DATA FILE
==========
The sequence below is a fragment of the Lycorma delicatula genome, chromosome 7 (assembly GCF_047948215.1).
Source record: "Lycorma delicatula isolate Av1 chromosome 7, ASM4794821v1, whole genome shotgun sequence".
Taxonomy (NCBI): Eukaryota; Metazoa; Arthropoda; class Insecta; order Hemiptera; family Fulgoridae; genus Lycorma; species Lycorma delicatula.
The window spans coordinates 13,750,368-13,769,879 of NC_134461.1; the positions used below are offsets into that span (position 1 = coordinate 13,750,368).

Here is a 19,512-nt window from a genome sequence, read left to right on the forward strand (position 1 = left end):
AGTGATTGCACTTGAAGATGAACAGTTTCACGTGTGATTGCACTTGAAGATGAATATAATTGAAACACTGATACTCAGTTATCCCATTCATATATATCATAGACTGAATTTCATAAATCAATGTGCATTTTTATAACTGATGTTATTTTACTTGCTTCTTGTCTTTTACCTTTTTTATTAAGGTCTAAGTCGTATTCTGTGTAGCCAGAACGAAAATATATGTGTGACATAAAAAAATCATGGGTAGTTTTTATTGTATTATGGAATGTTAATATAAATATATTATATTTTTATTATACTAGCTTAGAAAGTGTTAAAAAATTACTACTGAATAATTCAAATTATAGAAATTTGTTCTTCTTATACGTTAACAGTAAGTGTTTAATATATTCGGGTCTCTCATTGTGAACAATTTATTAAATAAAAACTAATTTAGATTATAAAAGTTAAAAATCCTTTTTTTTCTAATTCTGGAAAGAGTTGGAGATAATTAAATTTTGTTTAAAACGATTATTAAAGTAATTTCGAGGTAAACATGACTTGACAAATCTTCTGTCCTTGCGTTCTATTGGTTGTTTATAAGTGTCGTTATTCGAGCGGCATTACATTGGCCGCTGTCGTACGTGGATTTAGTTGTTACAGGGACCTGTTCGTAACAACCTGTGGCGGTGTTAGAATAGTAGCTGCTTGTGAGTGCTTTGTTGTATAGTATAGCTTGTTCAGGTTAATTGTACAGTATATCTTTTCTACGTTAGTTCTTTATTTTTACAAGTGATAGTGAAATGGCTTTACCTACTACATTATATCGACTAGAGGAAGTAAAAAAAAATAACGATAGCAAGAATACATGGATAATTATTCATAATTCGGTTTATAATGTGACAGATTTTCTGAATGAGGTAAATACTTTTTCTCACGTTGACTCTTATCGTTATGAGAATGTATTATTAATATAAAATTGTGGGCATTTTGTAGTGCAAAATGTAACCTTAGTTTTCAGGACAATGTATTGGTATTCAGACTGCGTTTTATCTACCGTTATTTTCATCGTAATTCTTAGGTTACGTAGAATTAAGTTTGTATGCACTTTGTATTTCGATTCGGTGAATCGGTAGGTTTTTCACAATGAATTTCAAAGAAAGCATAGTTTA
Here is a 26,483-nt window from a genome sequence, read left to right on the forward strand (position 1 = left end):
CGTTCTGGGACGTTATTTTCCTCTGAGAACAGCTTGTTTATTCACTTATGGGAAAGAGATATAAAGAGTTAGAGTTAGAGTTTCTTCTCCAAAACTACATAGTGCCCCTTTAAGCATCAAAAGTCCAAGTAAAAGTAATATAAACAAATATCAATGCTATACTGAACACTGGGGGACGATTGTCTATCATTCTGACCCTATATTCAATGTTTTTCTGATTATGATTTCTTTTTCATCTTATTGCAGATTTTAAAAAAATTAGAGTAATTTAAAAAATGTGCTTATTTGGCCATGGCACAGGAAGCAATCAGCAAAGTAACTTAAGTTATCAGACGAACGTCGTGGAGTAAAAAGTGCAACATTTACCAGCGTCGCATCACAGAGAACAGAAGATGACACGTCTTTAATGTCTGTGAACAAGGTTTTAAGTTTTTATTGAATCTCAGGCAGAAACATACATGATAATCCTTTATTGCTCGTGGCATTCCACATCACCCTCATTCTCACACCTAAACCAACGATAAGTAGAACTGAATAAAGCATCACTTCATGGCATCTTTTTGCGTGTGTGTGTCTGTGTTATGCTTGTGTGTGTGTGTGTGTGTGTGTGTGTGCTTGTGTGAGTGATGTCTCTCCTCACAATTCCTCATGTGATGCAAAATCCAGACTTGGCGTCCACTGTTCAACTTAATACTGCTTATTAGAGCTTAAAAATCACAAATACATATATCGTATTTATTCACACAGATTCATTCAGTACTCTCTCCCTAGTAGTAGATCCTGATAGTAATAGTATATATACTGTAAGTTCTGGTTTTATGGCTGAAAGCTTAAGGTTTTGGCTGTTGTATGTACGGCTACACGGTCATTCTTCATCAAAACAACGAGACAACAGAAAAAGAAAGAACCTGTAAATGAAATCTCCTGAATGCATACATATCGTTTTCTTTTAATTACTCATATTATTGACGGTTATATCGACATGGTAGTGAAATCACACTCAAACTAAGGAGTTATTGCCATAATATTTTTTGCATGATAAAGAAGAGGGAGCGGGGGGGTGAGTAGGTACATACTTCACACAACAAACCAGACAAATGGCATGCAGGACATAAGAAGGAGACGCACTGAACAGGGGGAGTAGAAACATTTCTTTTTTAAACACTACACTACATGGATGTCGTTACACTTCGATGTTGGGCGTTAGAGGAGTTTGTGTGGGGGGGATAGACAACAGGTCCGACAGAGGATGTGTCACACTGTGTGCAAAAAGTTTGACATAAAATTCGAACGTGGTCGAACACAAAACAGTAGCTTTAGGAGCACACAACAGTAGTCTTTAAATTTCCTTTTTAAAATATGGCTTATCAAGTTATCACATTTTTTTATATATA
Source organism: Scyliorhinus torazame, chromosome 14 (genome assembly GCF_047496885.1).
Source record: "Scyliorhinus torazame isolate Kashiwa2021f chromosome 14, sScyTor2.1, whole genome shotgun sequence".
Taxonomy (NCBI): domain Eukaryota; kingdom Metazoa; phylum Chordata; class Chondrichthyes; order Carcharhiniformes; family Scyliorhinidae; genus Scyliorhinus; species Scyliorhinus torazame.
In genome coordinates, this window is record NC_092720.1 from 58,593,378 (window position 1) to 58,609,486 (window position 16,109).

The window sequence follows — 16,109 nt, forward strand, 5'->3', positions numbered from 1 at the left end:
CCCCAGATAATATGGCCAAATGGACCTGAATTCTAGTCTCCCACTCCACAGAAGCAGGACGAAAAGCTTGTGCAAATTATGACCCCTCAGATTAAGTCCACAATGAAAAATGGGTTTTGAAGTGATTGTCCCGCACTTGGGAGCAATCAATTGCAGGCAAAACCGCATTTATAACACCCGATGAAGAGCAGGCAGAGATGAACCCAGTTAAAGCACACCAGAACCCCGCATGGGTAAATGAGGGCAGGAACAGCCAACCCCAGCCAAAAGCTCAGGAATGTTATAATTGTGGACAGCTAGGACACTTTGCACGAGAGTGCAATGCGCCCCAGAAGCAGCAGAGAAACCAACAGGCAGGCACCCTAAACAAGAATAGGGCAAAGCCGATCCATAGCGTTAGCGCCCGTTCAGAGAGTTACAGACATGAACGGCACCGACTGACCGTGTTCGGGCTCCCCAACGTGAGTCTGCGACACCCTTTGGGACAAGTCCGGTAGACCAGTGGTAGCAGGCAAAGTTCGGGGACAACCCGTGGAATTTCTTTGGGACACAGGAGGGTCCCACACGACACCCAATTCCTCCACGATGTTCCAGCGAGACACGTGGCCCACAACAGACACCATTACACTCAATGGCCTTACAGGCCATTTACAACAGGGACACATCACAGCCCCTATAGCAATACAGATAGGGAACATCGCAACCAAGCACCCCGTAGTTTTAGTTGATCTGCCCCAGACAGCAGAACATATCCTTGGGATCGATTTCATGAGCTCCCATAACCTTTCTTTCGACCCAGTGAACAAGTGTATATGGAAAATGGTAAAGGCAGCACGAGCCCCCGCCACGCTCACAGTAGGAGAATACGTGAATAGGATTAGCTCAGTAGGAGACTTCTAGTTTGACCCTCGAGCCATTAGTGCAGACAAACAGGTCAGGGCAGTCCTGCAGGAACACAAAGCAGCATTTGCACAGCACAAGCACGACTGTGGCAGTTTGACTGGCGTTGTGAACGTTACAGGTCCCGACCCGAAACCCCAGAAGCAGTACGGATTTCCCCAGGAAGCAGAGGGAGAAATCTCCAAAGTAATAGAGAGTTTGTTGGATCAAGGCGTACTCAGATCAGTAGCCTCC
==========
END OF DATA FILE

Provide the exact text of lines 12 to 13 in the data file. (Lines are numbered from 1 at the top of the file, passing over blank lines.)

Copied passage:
In genome coordinates, this window is record NC_092720.1 from 58,593,378 (window position 1) to 58,609,486 (window position 16,109).

The window sequence follows — 16,109 nt, forward strand, 5'->3', positions numbered from 1 at the left end: